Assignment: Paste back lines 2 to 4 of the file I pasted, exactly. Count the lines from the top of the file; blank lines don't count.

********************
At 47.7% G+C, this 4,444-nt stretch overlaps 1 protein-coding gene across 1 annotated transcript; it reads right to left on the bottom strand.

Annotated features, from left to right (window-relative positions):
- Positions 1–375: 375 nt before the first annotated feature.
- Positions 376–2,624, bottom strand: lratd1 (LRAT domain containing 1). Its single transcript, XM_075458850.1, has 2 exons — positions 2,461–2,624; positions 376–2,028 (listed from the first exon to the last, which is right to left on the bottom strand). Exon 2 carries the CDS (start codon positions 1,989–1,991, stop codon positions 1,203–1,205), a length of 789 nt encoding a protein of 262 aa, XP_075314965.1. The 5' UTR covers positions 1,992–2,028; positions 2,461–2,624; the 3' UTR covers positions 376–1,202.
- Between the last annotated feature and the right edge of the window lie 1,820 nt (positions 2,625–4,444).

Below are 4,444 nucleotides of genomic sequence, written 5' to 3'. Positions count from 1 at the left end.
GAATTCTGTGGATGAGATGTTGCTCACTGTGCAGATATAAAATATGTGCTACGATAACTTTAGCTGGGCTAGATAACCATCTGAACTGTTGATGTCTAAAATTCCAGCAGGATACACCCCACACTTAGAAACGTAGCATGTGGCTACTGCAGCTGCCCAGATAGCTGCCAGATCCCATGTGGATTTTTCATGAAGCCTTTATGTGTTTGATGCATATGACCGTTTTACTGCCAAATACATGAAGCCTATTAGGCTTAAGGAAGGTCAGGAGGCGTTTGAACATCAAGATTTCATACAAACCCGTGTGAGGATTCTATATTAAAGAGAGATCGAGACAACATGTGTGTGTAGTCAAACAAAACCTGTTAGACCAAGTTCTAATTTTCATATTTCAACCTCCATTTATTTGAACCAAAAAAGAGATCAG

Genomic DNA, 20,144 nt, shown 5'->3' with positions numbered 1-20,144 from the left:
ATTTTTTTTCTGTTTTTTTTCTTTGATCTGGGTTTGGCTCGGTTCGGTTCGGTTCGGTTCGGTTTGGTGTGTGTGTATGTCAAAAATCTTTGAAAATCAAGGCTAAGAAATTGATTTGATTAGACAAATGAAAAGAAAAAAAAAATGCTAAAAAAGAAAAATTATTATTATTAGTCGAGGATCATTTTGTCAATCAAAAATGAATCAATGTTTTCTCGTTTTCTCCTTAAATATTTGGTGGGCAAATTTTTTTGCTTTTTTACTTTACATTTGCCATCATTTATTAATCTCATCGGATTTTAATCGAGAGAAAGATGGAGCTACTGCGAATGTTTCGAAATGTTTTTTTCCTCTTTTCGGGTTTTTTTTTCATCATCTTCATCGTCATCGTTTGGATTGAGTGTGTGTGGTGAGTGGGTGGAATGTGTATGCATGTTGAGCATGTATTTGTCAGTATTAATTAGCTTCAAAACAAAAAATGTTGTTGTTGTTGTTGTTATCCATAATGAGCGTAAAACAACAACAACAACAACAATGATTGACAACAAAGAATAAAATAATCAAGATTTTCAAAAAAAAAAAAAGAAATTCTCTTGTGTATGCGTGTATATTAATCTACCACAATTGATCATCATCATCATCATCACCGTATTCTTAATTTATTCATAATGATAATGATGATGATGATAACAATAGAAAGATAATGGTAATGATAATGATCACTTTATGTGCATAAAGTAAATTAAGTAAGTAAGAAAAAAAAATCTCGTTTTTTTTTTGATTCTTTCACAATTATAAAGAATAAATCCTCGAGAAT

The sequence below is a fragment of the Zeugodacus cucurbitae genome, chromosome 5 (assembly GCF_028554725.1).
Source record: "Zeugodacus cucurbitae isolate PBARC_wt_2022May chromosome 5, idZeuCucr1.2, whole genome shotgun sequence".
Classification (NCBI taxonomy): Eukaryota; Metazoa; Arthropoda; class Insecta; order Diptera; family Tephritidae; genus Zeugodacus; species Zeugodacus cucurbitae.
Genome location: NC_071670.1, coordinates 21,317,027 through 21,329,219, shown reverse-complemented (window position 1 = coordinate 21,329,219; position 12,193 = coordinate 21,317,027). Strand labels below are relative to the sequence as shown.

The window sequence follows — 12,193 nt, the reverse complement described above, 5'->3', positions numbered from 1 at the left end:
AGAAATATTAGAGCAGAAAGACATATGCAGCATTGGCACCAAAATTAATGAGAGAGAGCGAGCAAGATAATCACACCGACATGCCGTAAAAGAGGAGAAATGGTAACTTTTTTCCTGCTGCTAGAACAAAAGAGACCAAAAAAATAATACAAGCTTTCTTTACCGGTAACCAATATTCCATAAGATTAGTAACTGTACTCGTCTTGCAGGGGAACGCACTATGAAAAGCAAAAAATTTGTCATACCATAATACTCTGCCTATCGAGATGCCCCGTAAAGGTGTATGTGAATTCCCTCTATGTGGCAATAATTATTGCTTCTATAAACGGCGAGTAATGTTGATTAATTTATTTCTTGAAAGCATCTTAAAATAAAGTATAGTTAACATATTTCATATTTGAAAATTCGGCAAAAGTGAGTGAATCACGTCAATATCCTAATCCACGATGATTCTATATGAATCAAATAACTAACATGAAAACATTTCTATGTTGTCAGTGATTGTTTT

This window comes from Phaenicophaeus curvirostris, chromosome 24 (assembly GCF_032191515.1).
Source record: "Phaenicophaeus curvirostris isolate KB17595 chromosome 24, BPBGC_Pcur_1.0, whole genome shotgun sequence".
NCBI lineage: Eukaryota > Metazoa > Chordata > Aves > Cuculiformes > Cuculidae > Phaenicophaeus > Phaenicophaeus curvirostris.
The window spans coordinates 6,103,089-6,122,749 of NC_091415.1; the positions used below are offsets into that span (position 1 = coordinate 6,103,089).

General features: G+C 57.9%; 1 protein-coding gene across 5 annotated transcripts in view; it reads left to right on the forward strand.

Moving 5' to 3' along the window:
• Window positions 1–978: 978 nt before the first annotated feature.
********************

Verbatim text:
Annotated features, from left to right (window-relative positions):
- Positions 1–375: 375 nt before the first annotated feature.
- Positions 376–2,624, bottom strand: lratd1 (LRAT domain containing 1). Its single transcript, XM_075458850.1, has 2 exons — positions 2,461–2,624; positions 376–2,028 (listed from the first exon to the last, which is right to left on the bottom strand). Exon 2 carries the CDS (start codon positions 1,989–1,991, stop codon positions 1,203–1,205), a length of 789 nt encoding a protein of 262 aa, XP_075314965.1. The 5' UTR covers positions 1,992–2,028; positions 2,461–2,624; the 3' UTR covers positions 376–1,202.